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ARS Home » Southeast Area » New Orleans, Louisiana » Southern Regional Research Center » Food Processing and Sensory Quality Research » Research » Publications at this Location » Publication #368852

Research Project: Reducing Peanut and Tree Nut Allergy

Location: Food Processing and Sensory Quality Research

Title: Comparison and In-Silico Modeling of Monoclonal Antibodies Recognizing the Immuno-Dominant Ana o 3 Cashew Nut Allergen

item Mattison, Chris
item VANT-HULL, BARRY - Contiguity Consulting
item BREN-MATTISON, YVETTE - Biomed Bridge
item Grimm, Casey

Submitted to: Meeting Abstract
Publication Type: Abstract Only
Publication Acceptance Date: 7/1/2019
Publication Date: N/A
Citation: N/A

Interpretive Summary: Food allergies can be a significant medical and economic burden. Preventing accidental exposure to food allergens is essential and allergic reactions to cashew nuts are often severe. One of the dominant cashew allergens is called Ana o 3. Ana o 3 is a small protein composed of 2 smaller subunits held together by chemical bonds. The Ana o 3 protein remains soluble even after extensive heating of cashew nuts. The stability and solubility properties of Ana o 3 make it an excellent target for testing and detection of cashew allergens. Monoclonal antibodies are great tools for detection and characterization of food allergens. Several monoclonal antibodies that recognize Ana o 3 were developed, characterized, and their genes were sequenced. Some of the antibodies can distinguish between native, recombinant, and unfolded Ana o 3 proteins. These antibodies may enable new immuno-assays and the development of cashew allergen diagnostic tools that can be used to prevent accidental cashew allergen exposures.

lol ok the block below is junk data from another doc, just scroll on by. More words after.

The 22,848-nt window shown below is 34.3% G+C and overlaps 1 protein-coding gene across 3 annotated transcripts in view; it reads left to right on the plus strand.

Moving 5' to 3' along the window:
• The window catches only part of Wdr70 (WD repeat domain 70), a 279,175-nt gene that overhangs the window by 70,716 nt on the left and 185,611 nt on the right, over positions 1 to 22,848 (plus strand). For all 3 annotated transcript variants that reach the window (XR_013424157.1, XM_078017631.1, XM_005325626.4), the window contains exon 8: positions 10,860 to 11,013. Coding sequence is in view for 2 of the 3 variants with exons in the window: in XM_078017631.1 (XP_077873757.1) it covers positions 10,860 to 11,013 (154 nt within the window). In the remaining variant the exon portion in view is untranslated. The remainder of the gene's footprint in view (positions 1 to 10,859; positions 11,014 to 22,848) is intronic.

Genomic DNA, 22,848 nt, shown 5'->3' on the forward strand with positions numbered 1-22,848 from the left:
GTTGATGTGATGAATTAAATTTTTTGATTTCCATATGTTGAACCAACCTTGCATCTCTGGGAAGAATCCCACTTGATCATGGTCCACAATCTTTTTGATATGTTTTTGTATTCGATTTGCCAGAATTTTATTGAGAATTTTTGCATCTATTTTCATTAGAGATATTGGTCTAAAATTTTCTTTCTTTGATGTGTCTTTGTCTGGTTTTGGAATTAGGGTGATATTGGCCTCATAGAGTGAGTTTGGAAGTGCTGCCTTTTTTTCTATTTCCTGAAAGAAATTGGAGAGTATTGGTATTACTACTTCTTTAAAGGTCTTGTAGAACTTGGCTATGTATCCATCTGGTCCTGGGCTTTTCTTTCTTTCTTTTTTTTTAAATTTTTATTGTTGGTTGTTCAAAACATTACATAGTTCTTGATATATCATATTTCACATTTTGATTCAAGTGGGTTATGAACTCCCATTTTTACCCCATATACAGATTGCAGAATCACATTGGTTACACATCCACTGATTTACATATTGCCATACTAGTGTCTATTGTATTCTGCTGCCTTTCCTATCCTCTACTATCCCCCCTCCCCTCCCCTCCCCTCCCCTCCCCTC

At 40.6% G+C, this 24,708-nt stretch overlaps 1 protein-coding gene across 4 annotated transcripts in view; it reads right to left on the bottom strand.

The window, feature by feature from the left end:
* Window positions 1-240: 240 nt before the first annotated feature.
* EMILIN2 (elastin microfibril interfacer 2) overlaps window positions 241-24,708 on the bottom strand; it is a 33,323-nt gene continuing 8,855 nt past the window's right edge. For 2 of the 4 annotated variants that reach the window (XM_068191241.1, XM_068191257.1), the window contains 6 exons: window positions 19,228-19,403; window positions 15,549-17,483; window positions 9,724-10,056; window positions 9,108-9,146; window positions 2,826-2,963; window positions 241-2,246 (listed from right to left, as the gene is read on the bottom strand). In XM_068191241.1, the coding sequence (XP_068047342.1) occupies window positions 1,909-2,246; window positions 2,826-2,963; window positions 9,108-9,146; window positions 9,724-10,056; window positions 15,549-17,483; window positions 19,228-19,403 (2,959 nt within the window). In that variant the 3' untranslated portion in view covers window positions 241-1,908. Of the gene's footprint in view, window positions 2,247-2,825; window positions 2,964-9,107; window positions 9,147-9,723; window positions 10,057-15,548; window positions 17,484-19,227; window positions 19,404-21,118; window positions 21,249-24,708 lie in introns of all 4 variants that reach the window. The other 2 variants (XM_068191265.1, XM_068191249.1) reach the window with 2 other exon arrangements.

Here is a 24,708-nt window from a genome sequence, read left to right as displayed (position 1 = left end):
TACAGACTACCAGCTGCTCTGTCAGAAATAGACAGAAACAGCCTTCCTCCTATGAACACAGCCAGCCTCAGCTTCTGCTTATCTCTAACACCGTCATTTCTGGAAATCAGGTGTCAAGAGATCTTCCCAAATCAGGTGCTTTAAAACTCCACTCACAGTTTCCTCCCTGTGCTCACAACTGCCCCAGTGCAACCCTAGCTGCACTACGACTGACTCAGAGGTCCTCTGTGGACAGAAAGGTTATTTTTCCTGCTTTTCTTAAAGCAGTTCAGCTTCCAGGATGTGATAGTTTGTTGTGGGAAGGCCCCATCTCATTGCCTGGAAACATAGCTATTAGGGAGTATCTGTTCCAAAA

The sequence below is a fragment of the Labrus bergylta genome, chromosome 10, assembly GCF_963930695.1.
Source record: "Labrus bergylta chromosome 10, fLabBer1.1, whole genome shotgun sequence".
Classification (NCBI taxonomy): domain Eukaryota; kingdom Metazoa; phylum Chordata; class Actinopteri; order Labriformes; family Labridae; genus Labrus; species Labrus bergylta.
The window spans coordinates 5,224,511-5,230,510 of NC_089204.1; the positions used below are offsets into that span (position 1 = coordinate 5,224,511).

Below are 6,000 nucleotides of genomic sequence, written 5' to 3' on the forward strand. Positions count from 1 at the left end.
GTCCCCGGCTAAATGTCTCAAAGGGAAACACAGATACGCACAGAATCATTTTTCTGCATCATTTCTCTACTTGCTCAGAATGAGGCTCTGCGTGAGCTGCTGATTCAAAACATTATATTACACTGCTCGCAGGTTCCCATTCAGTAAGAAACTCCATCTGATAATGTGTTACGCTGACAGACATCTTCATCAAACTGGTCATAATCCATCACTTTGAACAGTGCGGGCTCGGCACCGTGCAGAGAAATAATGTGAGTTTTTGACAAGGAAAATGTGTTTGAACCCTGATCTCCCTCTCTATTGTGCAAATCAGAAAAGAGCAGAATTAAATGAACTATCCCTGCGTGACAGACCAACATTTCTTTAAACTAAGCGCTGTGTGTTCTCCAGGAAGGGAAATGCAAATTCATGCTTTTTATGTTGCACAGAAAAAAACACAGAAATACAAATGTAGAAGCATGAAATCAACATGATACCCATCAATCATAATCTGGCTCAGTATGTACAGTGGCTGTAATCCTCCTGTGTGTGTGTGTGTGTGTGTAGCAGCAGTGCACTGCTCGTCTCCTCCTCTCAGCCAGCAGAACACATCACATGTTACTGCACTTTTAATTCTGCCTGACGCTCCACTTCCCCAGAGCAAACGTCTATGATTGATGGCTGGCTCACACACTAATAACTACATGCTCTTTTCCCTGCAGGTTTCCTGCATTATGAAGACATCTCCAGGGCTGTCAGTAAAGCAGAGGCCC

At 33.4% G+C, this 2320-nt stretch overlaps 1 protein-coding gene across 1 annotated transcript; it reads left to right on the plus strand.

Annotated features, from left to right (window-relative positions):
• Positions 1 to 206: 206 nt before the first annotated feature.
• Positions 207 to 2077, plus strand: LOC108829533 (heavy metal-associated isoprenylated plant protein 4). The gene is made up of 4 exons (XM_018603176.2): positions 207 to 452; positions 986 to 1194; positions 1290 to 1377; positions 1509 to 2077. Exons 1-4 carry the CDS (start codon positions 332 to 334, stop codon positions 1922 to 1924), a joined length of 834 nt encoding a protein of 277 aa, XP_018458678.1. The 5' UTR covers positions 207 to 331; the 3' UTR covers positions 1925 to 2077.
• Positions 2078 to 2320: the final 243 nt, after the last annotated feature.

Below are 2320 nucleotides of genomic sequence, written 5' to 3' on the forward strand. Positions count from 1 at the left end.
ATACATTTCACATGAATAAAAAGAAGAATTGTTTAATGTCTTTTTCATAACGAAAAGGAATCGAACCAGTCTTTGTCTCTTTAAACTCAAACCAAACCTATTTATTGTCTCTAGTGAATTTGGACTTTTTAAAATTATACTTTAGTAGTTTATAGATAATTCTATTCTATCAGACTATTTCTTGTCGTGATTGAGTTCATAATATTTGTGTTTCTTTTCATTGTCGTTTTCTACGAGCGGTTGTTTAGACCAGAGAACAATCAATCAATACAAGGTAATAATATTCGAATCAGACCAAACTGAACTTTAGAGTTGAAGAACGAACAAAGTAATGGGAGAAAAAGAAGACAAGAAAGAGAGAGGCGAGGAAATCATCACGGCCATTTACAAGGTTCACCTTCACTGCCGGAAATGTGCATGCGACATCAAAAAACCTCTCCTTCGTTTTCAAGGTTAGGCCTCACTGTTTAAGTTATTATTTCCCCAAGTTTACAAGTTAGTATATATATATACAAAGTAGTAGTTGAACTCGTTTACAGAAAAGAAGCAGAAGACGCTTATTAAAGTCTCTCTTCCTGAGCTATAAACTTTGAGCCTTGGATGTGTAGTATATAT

Technical Abstract: Food allergies negatively affect quality of life and can be a significant medical burden. Allergic reactions to cashew nuts can often be severe and are rarely outgrown. The Ana o 3 protein is an immuno-dominant cashew allergen. Ana o 3 is a small 13kDa protein composed of 2 subunits held together by disulfide bonds that can be disrupted by treatment with reducing agents. The stability and solubility properties of Ana o 3 make it an excellent target for detection methods and tools. Several monoclonal antibodies targeted towards Ana o 3 were generated and 4 of them were characterized. All 4 of the monoclonal antibodies recognized both recombinant and native Ana o 3. One of the antibodies was specific for cashew nut extract, while 2 antibodies also recognized pistachio extract, and one of them also recognized pecan extract. Two of the antibodies likely recognized conformational epitopes as binding by these antibodies was disrupted after treatment of Ana o 3 with a reducing agent. In contrast, recognition of Ana o 3 by 2 of the antibodies was increased after reduction of Ana o 3, suggesting linear epitopes. The antibodies were sequenced, and potential epitopes and docking sites for each of the antibodies were predicted using in-silico modeling. This collection of antibodies represent useful reagents for the study and characterization of the Ana o 3 cashew nut allergen using cell based and immunoassay methods.